Schneier considers the idea that attackers often have a first-mover advantage. While the police do a study of the potentials of the motorcar, the bank robbers are using them as getaway vehicles. There may be a temporal gap when the bad actors can outpace the cops, and we might imagine that gap being profoundly destructive at some point in the near future.
JZ wonders whether we’re attributing too much power to bad actors, implicitly believing they are as powerful as governments. But governments have the ability to bring massive multiplier effects into play. Bruce concedes that his is true in policing – radios have been the most powerful tool for policing, bringing more police into situations where the bad guys have the upper hand.
Bruce explains that he’s usually an optimist, so it’s odd to have this deeply pessimistic essay out in the world. JZ notes that there are other topics to consider: digital feudalism, the topic of Bruce’s last book, in which corporate actors have profound power over our digital lives, a subject JZ is also deeply interested in.
Expanding on the idea of digital feudalism, Bruce explains that if you pledge you allegiance to an internet giant like Apple, your life is easy, and they pledge to protect you. Many of us pledge allegiance to Facebook, Amazon, Google. These platforms control our data and our devices – Amazon controls what can be in your Kindle, and if they don’t like your copy of 1984, they can remove it. When these feudal lords fight, we all suffer – Google Maps disappear from the iPad. Feudalism ended as nation-states rose and the former peasants began to demand rights.
JZ suggests some of the objections libertarians usually offer to this set of concerns. Isn’t there a Chicken Little quality to this? Not being able to get Google Maps on your iPad seems like a “glass half empty” view given how much technological process we’ve recently experienced. Bruce offers his fear that sites like Google will likely be able to identify gun owners soon, based on search term history. Are we entering an age where the government doesn’t need to watch you because corporations are already watching so closely? What happens if the IRS can decide who to audit based on checking what they think you should make in a year and what credit agencies know you’ve made? We need to think this through before this becomes a reality.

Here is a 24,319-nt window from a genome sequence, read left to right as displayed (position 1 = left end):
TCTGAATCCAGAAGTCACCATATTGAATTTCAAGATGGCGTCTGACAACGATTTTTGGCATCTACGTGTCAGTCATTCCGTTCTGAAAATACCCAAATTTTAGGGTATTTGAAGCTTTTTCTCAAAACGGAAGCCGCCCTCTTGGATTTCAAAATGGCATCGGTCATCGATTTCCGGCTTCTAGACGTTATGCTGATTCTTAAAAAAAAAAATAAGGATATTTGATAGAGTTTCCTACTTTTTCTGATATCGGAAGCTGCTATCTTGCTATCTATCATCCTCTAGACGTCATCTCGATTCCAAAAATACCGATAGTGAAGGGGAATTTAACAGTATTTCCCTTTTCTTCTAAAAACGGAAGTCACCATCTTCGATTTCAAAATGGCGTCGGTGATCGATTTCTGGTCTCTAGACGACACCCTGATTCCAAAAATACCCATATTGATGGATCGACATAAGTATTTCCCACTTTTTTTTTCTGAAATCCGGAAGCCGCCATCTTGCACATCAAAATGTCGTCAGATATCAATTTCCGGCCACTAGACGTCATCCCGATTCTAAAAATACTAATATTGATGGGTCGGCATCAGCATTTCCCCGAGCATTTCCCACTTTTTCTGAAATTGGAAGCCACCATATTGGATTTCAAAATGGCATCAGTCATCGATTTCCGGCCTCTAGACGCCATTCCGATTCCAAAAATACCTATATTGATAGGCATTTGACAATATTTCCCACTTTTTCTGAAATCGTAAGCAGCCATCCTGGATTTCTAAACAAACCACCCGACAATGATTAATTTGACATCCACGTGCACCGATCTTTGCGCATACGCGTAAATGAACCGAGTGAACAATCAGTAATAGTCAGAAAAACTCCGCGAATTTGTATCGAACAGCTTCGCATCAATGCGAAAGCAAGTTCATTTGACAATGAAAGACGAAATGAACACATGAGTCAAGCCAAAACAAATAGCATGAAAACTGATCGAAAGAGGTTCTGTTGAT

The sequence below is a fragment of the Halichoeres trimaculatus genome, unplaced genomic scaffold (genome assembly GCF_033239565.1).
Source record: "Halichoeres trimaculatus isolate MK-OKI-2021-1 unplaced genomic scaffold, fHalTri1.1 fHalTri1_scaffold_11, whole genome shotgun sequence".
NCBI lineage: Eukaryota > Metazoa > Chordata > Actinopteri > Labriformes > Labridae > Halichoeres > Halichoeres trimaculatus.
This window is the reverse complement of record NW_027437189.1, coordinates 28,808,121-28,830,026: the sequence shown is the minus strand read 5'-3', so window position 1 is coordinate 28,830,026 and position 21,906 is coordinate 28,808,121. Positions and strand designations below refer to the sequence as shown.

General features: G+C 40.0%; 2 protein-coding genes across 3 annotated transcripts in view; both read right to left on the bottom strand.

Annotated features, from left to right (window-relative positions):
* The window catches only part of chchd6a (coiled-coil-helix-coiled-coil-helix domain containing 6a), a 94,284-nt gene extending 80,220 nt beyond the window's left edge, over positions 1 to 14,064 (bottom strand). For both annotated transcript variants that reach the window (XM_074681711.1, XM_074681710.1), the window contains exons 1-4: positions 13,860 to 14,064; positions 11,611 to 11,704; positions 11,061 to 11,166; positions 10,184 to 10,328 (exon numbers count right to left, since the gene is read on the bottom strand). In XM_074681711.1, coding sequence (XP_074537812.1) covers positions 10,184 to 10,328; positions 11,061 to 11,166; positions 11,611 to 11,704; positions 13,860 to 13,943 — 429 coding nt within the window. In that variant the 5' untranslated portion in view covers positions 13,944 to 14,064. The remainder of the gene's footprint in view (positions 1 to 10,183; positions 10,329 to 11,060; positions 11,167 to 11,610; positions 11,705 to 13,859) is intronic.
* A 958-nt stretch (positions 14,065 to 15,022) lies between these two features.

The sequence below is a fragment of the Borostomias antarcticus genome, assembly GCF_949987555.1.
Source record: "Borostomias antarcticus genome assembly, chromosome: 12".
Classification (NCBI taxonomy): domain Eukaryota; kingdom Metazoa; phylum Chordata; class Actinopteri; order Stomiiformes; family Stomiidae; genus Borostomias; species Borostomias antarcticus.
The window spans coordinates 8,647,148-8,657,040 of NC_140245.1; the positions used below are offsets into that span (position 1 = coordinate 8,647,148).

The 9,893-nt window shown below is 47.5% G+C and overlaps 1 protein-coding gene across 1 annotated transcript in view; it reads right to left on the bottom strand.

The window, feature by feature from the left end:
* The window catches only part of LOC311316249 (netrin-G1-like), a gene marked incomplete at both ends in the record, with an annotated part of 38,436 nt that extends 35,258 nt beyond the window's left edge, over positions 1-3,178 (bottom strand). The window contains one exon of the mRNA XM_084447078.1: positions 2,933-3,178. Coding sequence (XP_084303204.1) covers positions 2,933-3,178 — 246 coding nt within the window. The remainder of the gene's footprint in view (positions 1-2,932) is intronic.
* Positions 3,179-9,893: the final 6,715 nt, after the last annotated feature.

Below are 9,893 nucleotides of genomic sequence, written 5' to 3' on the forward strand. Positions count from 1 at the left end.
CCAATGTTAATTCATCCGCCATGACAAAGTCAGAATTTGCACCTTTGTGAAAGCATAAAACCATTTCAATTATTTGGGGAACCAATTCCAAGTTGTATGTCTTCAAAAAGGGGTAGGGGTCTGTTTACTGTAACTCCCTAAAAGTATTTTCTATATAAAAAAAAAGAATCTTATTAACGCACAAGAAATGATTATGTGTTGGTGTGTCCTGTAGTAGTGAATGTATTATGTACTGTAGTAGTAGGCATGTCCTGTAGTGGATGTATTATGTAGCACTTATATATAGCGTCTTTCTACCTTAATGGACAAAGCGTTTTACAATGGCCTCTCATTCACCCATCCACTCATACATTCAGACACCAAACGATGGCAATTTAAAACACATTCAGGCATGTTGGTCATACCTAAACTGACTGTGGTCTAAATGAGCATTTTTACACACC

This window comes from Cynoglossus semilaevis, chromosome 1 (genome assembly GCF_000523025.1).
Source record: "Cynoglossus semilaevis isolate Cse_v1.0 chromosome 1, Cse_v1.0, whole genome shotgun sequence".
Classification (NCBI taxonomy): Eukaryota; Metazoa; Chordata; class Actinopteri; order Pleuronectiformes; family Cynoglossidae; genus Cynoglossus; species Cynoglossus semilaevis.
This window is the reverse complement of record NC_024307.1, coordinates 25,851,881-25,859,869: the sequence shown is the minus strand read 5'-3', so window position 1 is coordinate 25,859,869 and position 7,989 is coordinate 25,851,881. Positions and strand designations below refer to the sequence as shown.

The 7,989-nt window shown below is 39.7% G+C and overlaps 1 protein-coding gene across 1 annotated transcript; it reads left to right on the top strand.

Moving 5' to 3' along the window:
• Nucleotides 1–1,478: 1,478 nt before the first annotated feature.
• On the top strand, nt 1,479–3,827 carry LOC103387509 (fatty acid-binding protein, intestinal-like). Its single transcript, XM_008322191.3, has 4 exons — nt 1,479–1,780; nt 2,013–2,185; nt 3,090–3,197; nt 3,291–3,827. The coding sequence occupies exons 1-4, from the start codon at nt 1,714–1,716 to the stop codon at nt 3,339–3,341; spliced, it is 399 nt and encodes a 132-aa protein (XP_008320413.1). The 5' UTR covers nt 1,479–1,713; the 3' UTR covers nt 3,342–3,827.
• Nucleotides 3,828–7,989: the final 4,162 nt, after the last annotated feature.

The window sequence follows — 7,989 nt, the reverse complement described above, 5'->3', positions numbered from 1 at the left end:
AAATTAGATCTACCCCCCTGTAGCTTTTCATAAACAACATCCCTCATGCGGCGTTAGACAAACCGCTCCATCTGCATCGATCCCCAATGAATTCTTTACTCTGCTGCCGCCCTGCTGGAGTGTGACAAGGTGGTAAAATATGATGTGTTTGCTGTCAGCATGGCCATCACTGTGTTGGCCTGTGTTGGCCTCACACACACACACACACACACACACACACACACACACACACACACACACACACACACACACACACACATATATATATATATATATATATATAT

JZ leads the audience through a set of hand-raising exercises: who’s on Facebook, who’s queasy about Facebook’s data policies, and who would pay $5 a month for a Facebook that doesn’t store your behavioral data? Bruce explains that the question is the wrong one; it should be “Who would pay $5 a month for a secure Facebook where all your friends are over on the insecure one – if you’re not on Facebook, you don’t hear about parties, you don’t see your friends, you don’t get laid.”
Why would Schneier believe governments would regulate this space in a helpful way, JZ asks? Schneier quotes Martin Luther King, Jr. – the arc of history is long but bends towards justice. It will take a long time for governments to figure out how to act justly in this space, perhaps a generation or two, Schneier argues that we need some form of regulation to protect against these feudal barons. As JZ translates, you believe there needs to be a regulatory function that corrects market failures, like the failure to create a non-intrusive social network… but you don’t think our current screwed-up government can write these laws. So what do we do now?
Schneier has no easy answer, noting that it’s hard to trust a government that breaks its own laws, surveilling its own population without warrant or even clear reason. But he quotes a recent Glenn Greenwald piece on marriage equality, which notes that the struggle for marriage equality seemed impossible until about three months ago, and now seems almost inevitable. In other words, don’t lose hope.
JZ notes that Greenwald is one of the people who’s been identified as an ally/conspirator to Wikileaks, and one of the targets of a possible “dirty tricks” campaign by H.B. Gary, a “be afraid, be very afraid” security firm that got p0wned by Anonymous. Schneier is on record as being excited about leaking – JZ wonders how he feels about Anonymous.